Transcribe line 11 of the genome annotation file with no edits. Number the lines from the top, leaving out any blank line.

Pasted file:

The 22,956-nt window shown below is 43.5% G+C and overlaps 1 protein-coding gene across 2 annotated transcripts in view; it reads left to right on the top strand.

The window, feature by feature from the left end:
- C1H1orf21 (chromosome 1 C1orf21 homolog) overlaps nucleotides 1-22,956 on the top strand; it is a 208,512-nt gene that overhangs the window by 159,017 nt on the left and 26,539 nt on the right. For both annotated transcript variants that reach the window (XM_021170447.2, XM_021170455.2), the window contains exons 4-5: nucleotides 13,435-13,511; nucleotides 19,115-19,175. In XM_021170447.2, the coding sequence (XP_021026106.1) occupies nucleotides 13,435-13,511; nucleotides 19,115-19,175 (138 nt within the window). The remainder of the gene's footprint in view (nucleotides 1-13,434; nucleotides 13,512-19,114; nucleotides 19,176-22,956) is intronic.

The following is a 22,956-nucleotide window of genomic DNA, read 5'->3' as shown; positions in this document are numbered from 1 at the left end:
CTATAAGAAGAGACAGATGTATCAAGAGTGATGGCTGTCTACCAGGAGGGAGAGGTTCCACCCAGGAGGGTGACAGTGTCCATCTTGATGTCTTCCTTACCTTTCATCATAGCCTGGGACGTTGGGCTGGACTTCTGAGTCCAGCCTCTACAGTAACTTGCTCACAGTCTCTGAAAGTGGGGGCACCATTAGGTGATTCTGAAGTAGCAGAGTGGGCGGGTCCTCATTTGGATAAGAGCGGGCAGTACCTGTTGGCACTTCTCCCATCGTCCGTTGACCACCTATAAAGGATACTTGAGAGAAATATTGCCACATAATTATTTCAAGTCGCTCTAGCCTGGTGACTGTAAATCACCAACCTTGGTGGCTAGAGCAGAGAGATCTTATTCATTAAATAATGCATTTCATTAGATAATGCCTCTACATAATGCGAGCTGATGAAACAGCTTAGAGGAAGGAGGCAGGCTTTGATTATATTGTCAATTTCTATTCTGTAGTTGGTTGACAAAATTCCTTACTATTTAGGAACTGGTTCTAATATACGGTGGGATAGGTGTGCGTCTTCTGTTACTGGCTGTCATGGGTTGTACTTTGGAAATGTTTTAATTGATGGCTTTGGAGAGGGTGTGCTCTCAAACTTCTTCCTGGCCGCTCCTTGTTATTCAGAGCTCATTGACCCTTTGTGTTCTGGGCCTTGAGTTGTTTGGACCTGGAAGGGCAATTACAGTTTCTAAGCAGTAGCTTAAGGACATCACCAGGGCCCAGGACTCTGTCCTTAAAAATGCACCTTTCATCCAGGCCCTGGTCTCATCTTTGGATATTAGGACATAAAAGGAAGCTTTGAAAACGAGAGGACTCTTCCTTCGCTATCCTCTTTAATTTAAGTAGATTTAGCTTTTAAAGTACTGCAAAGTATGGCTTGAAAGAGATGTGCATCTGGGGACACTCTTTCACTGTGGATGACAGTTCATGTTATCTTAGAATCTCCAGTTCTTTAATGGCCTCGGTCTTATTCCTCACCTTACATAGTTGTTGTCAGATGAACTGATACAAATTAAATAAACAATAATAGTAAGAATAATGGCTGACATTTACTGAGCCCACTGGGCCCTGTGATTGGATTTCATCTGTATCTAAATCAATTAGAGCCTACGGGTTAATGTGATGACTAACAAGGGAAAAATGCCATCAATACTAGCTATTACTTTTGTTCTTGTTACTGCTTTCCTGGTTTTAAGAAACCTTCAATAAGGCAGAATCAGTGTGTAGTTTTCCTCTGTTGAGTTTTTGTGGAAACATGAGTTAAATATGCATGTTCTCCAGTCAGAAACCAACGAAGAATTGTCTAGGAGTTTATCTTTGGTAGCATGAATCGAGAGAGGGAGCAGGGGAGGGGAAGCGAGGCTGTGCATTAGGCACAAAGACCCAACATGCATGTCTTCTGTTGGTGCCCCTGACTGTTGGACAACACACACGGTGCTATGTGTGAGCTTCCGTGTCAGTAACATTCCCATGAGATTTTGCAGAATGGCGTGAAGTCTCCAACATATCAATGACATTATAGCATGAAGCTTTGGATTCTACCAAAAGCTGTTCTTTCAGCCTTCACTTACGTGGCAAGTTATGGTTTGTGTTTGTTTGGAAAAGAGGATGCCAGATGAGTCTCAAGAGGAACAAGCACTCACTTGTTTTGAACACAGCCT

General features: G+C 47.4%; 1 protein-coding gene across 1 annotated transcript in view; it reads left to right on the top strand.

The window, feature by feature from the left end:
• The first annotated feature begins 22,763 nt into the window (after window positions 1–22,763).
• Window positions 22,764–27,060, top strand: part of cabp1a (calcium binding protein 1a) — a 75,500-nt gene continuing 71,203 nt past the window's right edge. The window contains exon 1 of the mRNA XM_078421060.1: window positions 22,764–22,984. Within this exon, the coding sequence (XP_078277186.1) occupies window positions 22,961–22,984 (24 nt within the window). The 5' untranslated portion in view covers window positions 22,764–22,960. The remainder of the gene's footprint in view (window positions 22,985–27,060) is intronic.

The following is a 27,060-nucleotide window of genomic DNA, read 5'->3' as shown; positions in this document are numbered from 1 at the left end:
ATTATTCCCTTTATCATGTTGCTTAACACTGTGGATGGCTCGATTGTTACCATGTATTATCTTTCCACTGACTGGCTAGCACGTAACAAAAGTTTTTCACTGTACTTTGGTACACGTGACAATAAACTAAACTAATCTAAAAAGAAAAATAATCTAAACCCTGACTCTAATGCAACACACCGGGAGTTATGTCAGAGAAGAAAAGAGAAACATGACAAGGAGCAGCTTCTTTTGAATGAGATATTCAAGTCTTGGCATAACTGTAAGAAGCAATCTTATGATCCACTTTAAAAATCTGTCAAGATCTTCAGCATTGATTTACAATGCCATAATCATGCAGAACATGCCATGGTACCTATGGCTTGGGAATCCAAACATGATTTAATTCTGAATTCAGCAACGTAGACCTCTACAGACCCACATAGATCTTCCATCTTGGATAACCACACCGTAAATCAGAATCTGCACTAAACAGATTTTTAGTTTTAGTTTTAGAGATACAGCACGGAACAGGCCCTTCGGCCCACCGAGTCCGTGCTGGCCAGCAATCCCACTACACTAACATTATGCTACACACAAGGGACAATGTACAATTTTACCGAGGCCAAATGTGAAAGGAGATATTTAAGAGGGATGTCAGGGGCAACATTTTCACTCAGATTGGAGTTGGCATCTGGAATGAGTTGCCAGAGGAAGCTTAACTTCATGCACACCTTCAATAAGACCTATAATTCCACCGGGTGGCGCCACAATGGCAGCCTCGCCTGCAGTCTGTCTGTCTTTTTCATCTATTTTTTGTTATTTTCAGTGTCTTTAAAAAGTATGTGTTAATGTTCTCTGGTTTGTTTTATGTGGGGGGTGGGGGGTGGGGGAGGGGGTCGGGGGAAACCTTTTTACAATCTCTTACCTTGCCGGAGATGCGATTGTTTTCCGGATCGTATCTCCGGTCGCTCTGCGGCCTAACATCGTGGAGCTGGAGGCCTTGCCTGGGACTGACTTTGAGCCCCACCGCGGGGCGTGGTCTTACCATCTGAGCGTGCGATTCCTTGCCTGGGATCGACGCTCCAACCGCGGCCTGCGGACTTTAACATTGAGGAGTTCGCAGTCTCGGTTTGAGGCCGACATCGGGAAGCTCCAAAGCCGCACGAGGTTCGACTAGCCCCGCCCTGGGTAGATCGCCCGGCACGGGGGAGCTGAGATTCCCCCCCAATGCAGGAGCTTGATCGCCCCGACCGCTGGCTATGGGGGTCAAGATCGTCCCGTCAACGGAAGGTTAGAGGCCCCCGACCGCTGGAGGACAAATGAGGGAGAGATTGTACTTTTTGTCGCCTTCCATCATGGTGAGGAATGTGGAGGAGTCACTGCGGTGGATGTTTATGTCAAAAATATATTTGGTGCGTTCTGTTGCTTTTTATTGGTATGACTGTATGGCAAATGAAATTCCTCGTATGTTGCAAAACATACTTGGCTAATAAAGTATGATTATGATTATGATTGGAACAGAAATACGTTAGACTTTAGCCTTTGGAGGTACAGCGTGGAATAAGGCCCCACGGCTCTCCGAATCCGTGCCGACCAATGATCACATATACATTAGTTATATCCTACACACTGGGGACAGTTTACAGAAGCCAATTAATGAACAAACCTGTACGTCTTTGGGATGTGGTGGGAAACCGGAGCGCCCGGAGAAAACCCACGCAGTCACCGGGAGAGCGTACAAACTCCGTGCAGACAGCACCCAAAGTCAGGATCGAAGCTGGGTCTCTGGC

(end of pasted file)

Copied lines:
ATTATTCCCTTTATCATGTTGCTTAACACTGTGGATGGCTCGATTGTTACCATGTATTATCTTTCCACTGACTGGCTAGCACGTAACAAAAGTTTTTCACTGTACTTTGGTACACGTGACAATAAACTAAACTAATCTAAAAAGAAAAATAATCTAAACCCTGACTCTAATGCAACACACCGGGAGTTATGTCAGAGAAGAAAAGAGAAACATGACAAGGAGCAGCTTCTTTTGAATGAGATATTCAAGTCTTGGCATAACTGTAAGAAGCAATCTTATGATCCACTTTAAAAATCTGTCAAGATCTTCAGCATTGATTTACAATGCCATAATCATGCAGAACATGCCATGGTACCTATGGCTTGGGAATCCAAACATGATTTAATTCTGAATTCAGCAACGTAGACCTCTACAGACCCACATAGATCTTCCATCTTGGATAACCACACCGTAAATCAGAATCTGCACTAAACAGATTTTTAGTTTTAGTTTTAGAGATACAGCACGGAACAGGCCCTTCGGCCCACCGAGTCCGTGCTGGCCAGCAATCCCACTACACTAACATTATGCTACACACAAGGGACAATGTACAATTTTACCGAGGCCAAATGTGAAAGGAGATATTTAAGAGGGATGTCAGGGGCAACATTTTCACTCAGATTGGAGTTGGCATCTGGAATGAGTTGCCAGAGGAAGCTTAACTTCATGCACACCTTCAATAAGACCTATAATTCCACCGGGTGGCGCCACAATGGCAGCCTCGCCTGCAGTCTGTCTGTCTTTTTCATCTATTTTTTGTTATTTTCAGTGTCTTTAAAAAGTATGTGTTAATGTTCTCTGGTTTGTTTTATGTGGGGGGTGGGGGGTGGGGGAGGGGGTCGGGGGAAACCTTTTTACAATCTCTTACCTTGCCGGAGATGCGATTGTTTTCCGGATCGTATCTCCGGTCGCTCTGCGGCCTAACATCGTGGAGCTGGAGGCCTTGCCTGGGACTGACTTTGAGCCCCACCGCGGGGCGTGGTCTTACCATCTGAGCGTGCGATTCCTTGCCTGGGATCGACGCTCCAACCGCGGCCTGCGGACTTTAACATTGAGGAGTTCGCAGTCTCGGTTTGAGGCCGACATCGGGAAGCTCCAAAGCCGCACGAGGTTCGACTAGCCCCGCCCTGGGTAGATCGCCCGGCACGGGGGAGCTGAGATTCCCCCCCAATGCAGGAGCTTGATCGCCCCGACCGCTGGCTATGGGGGTCAAGATCGTCCCGTCAACGGAAGGTTAGAGGCCCCCGACCGCTGGAGGACAAATGAGGGAGAGATTGTACTTTTTGTCGCCTTCCATCATGGTGAGGAATGTGGAGGAGTCACTGCGGTGGATGTTTATGTCAAAAATATATTTGGTGCGTTCTGTTGCTTTTTATTGGTATGACTGTATGGCAAATGAAATTCCTCGTATGTTGCAAAACATACTTGGCTAATAAAGTATGATTATGATTATGATTGGAACAGAAATACGTTAGACTTTAGCCTTTGGAGGTACAGCGTGGAATAAGGCCCCACGGCTCTCCGAATCCGTGCCGACCAATGATCACATATACATTAGTTATATCCTACACACTGGGGACAGTTTACAGAAGCCAATTAATGAACAAACCTGTACGTCTTTGGGATGTGGTGGGAAACCGGAGCGCCCGGAGAAAACCCACGCAGTCACCGGGAGAGCGTACAAACTCCGTGCAGACAGCACCCAAAGTCAGGATCGAAGCTGGGTCTCTGGC